Biden courts younger voters — who have been a weakness

Biden courts younger voters — who have been a weakness
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Joe BidenJoe BidenBiden leads Trump by 36 points nationally among Latinos: poll GOP set to release controversial Biden report Can Donald Trump maintain new momentum until this November? MORE is making a concerted effort to court young voters to his presidential campaign, particularly around the demonstrations that have taken place in the aftermath of the death of George Floyd. 

Democrats say Biden still has a long way to go to win over millennials and Generation Z voters, many of whom were drawn to Sen. Bernie SandersBernie SandersNYT editorial board remembers Ginsburg: She 'will forever have two legacies' Two GOP governors urge Republicans to hold off on Supreme Court nominee Sanders knocks McConnell: He's going against Ginsburg's 'dying wishes' MORE (I-Vt.) and his calls for “Medicare for All” and tuition-free college during the Democratic primary.

An ABC News-Washington Post poll out late last month showed that a majority of voters ages 18 to 29 have an unfavorable opinion of Biden. 


“We’re talking about 37 percent of the electorate. These are voters he needs to win,” said Sarah Audelo, the executive director of Alliance for Youth Action. “That’s why so many of us are trying to push him.”

To try to reach out to younger voters, Biden has launched League 46, a group of three “teams”: Students for Biden, Young Professionals for Biden and Young Elected Officials for Biden. 

Biden also this week launched an ad called “Progress” aimed at a diverse, young audience in which viewers hear remarks from a speech Biden delivered on systemic racism and police brutality along with video of the recent demonstrations protesting police brutality and systemic racism in the United States. 

“It will take more than talk. We’ve had talk before. We’ve had protests before,” Biden says in the remarks. “Let us vow to make this, at last, an era of action to reverse systemic racism with long overdue and concrete changes.”

“It’s going to take the work of a generation,” the former vice president says. “If we stand together, finally, as one America, we’ll rise stronger than we were before.”

Polls show Biden is extending his lead over President TrumpDonald John TrumpBiden leads Trump by 36 points nationally among Latinos: poll Trump dismisses climate change role in fires, says Newsom needs to manage forest better Jimmy Kimmel hits Trump for rallies while hosting Emmy Awards MORE in national polls. A CNN poll released Monday found Biden with a 14-point lead over Trump, while a poll from The Hill-HarrisX found Biden with a 10-point lead.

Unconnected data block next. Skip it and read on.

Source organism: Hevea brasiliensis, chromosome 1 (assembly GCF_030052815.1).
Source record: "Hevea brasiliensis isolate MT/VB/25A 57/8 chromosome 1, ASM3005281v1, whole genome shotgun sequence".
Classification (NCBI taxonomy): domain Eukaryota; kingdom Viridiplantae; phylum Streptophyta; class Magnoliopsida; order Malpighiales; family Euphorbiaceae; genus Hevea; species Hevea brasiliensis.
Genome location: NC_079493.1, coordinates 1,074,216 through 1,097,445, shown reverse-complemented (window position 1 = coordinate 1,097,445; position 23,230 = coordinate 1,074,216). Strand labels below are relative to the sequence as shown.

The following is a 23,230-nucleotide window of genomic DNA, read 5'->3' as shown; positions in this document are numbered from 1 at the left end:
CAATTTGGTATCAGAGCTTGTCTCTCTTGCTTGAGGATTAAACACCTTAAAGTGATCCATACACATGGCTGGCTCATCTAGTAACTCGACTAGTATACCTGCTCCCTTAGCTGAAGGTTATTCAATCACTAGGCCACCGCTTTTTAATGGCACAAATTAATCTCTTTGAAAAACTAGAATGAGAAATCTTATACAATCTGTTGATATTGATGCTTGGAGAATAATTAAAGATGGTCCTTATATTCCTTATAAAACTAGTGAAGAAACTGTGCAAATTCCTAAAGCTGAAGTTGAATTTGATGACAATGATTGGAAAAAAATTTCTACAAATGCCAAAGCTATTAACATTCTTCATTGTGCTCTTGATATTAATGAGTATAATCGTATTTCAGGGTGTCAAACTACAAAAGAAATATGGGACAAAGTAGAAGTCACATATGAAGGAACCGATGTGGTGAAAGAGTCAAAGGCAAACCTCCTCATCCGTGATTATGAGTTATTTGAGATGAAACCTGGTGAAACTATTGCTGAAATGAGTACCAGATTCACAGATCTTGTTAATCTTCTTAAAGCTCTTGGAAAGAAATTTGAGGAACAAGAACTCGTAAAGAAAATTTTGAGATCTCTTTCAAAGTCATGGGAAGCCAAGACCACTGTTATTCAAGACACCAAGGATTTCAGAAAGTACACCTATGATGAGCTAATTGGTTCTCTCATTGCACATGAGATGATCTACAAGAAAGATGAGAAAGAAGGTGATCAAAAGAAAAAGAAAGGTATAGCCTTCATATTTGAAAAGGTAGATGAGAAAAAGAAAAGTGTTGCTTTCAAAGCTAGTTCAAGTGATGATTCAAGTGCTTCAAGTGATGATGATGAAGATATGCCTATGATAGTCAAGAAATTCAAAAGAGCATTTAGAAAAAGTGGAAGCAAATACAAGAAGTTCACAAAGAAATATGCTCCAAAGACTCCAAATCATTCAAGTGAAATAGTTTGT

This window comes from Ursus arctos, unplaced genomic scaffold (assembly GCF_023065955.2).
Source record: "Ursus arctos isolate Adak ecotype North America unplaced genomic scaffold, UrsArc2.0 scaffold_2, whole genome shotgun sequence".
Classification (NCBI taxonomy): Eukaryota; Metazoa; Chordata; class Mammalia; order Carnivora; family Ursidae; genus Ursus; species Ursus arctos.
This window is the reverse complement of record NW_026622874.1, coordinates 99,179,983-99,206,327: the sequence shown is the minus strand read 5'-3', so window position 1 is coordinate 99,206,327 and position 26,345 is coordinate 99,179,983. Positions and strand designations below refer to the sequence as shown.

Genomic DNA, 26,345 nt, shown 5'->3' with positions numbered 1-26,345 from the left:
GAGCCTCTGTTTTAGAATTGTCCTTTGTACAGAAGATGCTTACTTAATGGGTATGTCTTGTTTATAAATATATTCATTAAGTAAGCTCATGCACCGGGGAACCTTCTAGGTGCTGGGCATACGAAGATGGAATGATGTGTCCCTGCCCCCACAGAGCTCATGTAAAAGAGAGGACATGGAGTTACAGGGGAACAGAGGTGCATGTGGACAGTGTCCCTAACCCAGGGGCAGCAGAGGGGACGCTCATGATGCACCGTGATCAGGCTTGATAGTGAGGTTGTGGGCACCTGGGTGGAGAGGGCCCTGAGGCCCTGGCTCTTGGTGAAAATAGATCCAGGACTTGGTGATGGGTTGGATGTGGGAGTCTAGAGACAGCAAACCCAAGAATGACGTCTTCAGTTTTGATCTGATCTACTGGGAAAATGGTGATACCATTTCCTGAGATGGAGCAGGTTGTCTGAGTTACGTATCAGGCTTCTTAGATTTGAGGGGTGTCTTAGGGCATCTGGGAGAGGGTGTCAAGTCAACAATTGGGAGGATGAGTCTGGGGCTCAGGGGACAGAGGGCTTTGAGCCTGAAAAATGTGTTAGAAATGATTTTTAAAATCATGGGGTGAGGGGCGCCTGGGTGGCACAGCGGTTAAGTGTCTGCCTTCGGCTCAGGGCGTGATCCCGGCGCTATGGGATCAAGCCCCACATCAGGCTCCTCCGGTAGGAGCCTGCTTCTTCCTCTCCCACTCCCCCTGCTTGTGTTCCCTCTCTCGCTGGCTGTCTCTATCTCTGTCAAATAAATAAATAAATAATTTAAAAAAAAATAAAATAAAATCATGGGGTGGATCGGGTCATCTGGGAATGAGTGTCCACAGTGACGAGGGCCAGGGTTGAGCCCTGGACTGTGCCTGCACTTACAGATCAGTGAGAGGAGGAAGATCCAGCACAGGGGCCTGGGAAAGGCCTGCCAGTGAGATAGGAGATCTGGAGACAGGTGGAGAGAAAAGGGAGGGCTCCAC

Biden has been bolstered by his performance with older voters, a demographic that Democratic presidential nominee Hillary ClintonHillary Diane Rodham ClintonBiden leads Trump by 36 points nationally among Latinos: poll Democratic super PAC to hit Trump in battleground states over coronavirus deaths Battle lines drawn on precedent in Supreme Court fight MORE lost to Trump in 2016. Biden has been breaking even with such voters or running ahead, normally a huge advantage since older people are historically more likely to vote than younger people.

That said, Biden and his team are seeking to do better with younger voters, and outside strategists say they are wise to do so.

Yet they also say it’s not enough for the vice president to simply slam Trump’s rhetoric. At a time of record high unemployment and the recent protests, he needs to show young voters what he will do to change the status quo. 

“He needs to make the case. It’s not just let everyone know when election day is and everything will be fine,” she Audelo.

Alexandra Acker-Lyons, a consultant who has served as the director of the Youth Engagement Fund at the Democracy Alliance and also led the Young Democrats of America, said Biden needs to reach out to people turned off by the political system, many of whom are younger voters.

“They have more work to do with appealing with unlikely voters and voters who are just trying to get by,” Acker-Lyons said, adding that many of these voters are struggling with student debt or have been recently laid off from a job.

“They have seen the political system crumble. There’s a reason they’re cynical,” she said. “It’s because the system hasn’t worked for them.”

Jamira Burley, an activist who served as national deputy millennial vote director during Clinton’s 2016 presidential campaign, said that while Biden has made some inroads with young voters, she doesn’t believe there’s been a concerted effort to win over those “living in the margins.”

“Their voices, their issues are not being elevated,” Burley said. “They don’t believe he’s like Trump, but they think that this is going to be politics as usual.”

Audelo said young voters are skeptical of the rhetoric. 

Biden, for example, has spoken since the beginning about his campaign as a “return to normalcy.” But many young voters don’t want to go back to normal, she said. 

For some young voters, “normalcy is not good enough,” Audelo said. “What exactly is normalcy? What are we returning to, exactly?” 

She worries that Biden could be in trouble, especially with young voters who are on the fence about what they will do in November. 

“The question is, how many people will turn out?” Audelo said. “It’s truly about will they vote at all, not if they will vote for Donald Trump or Joe Biden.”

Burley said if Democrats want to win in November, the party has to start engaging with nontraditional organizations and make long-term investments in communities.

While she thinks Biden has “risen to the occasion and has shown us what a president looks like,” he has so far failed to articulate the “overarching vision of the world he wants to create.”

Trump, Burley said, shouldn’t be the narrative. 

“We already know how bad he is,” she said.